Major crime rates on the USF Tampa campus have dropped for the fourth consecutive year, with the number of reported crimes falling from 388 in 2008 to 314 in 2009 and the amount of arrests increasing by 24 percent in the same time frame.
According to the annual Uniform Crime Reporting to the Florida Department of Law Enforcement issued by University Police (UP), there has been a 19 percent decrease in major crimes, including murder, rape, robbery, aggravated assault, burglary, larceny and motor vehicle theft since last year and a 45 percent decrease since 2005.
Furthermore, this decrease is not restricted to campus, said UP spokeswoman Lt. Meg Ross.
“Crime rates throughout the area have also been declining in recent years,” Ross said. “We think that this is part of a general trend in the area, but also may be due to our proactive enforcement efforts and other initiatives that have been implemented within the past four years.”
Among those efforts are 20 security cameras, which were installed by the Hillsborough County Sheriff’s Office (HCSO) in April in an area bounded by North 23rd Street and Fowler, Bearss and Nebraska avenues. The cameras, which can read a license plate from three blocks away, run 24 hours and have helped “lower the crime statistics in the surrounding neighborhood … concentrating on violent crime and drug sales,” said HCSO Major James Burton in a video on the department’s website.
Many of the on-campus efforts came into play in 2006, when UP director Thomas Longo assumed his position. One of his most successful initiatives is a bi-monthly DUI Checkpoint conducted on campus to deter students from drinking and driving, Ross said.
“These checkpoints make the USF Police more visible to the community,” Ross said. “Our high visibility may also be a deterrent to crime.”
Longo also began rotating positions in the Detective Section.
“These positions allow officers to spend two years in the Detective Section, becoming more familiar with conducting investigations,” she said. “At the conclusion of the two years, they return to patrol with all of the knowledge that they gained while working cases as detectives.”
Ross said the decrease in reported crimes has also led to a 52 percent increase in arrests since 2005 – partly with the help of vigilant students.
“We rely on USF students and the whole community to be extra eyes and ears,” she said. “We cannot keep this campus safe without the help of our community.”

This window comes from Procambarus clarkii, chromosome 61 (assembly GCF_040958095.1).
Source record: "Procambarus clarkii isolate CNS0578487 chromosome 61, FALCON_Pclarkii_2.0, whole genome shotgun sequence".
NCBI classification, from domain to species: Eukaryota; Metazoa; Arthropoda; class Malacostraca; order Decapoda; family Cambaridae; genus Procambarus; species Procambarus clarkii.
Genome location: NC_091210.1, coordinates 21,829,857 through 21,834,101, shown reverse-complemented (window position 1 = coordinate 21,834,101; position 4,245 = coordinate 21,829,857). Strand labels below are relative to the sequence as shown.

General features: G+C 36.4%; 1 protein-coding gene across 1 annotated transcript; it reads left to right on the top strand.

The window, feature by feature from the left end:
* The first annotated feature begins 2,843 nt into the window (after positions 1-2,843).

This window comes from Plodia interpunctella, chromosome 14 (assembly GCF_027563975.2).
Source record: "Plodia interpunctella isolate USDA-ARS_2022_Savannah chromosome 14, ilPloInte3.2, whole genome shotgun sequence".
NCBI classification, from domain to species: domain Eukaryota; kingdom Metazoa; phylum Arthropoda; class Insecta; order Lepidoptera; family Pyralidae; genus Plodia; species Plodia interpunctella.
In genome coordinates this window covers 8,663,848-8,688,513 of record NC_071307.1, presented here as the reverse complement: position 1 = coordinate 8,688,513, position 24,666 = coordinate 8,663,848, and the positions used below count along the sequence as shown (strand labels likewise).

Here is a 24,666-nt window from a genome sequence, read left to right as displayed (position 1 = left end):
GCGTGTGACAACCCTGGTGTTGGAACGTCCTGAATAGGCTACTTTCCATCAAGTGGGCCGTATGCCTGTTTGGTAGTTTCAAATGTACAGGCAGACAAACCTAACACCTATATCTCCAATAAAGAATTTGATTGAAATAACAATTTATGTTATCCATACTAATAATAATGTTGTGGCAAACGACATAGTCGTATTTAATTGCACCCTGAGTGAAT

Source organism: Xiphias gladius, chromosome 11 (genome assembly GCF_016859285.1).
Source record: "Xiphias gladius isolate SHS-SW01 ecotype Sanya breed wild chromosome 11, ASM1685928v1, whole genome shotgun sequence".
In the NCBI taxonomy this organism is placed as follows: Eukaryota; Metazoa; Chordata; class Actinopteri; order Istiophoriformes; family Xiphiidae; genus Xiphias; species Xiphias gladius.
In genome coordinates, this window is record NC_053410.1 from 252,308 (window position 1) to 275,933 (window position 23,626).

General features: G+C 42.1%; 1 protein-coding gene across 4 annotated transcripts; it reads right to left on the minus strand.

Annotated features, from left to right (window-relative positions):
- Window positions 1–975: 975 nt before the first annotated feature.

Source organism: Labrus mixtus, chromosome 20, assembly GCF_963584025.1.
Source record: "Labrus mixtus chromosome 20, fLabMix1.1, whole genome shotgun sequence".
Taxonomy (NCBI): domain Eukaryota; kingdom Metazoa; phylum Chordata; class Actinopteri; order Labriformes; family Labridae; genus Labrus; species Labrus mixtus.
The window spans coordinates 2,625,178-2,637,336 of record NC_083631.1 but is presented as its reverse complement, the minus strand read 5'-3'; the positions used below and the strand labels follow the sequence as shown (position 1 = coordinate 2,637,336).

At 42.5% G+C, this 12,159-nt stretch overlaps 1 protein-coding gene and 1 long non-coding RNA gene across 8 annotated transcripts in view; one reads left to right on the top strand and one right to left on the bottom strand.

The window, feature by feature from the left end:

Beginning July 1, SAFE Team, the Student Government-run escort service, will begin reporting to UP, she said. Ross said it has frequently reported suspicious behavior to UP that has resulted in arrests.
UP also introduced two new security systems this month – “Guardian 911″ and Smart 911” – that can track students’ cell phones as they traverse campus at night and provide additional personal information to police dispatchers in emergencies.
“Let’s say you have a late night class or you worked late in the Library and you are walking to your car,” Alana Ennis, assistant vice president for Public Safety, said of the Guardian 911 system. “You know it takes 10 minutes to walk from the Library to your car, so you call this 800 number that you are given, and you can set a timer on your mobile phone.”
When the 10 minutes have passed, a student will receive a text message that reminds them to turn off the timer. An automated call will follow, and if the student does not respond to the call, 911 dispatchers will then make a personal call to verify their safety.
If a student does not respond to that call, officials will search for them knowing their location.
GPS capabilities are not needed to determine a student’s location, just as long as they can receive text messaging, said Christopher Akin, associate director of Information Technology.
Emergency information that a student wishes to disclose upon registering, such as medical history and previous 911 calls, will also be accessible to dispatchers through the Smart 911 system.
In addition to ensuring personal safety, Ross said students should be wary of bicycle, laptop or small electronic theft – the most commonly reported crime on campus.
“Students should always be aware of their surroundings and report any suspicious behavior,” Ross said. “The USF Police Department is a primary answering point for 911. If students call 911, UP Dispatchers will answer their call. If students report suspicious behavior, a USF Police Officer will respond very quickly. A delay in reporting crime will delay our response.”